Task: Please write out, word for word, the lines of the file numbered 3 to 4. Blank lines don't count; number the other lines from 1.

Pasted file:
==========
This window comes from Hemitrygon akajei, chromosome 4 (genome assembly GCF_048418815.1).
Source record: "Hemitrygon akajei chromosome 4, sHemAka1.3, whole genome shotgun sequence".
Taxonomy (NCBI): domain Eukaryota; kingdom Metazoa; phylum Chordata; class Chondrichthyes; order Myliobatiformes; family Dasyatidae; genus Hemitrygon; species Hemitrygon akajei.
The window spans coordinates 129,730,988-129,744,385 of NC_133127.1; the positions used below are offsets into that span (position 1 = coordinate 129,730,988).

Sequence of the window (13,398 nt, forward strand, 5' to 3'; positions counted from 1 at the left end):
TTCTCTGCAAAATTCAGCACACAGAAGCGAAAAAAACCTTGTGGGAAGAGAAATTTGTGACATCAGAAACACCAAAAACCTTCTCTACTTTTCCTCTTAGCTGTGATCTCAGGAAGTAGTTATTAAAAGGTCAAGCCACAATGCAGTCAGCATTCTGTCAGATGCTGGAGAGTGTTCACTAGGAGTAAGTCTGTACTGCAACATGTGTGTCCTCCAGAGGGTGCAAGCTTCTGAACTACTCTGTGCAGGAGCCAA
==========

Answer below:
Taxonomy (NCBI): domain Eukaryota; kingdom Metazoa; phylum Chordata; class Chondrichthyes; order Myliobatiformes; family Dasyatidae; genus Hemitrygon; species Hemitrygon akajei.
The window spans coordinates 129,730,988-129,744,385 of NC_133127.1; the positions used below are offsets into that span (position 1 = coordinate 129,730,988).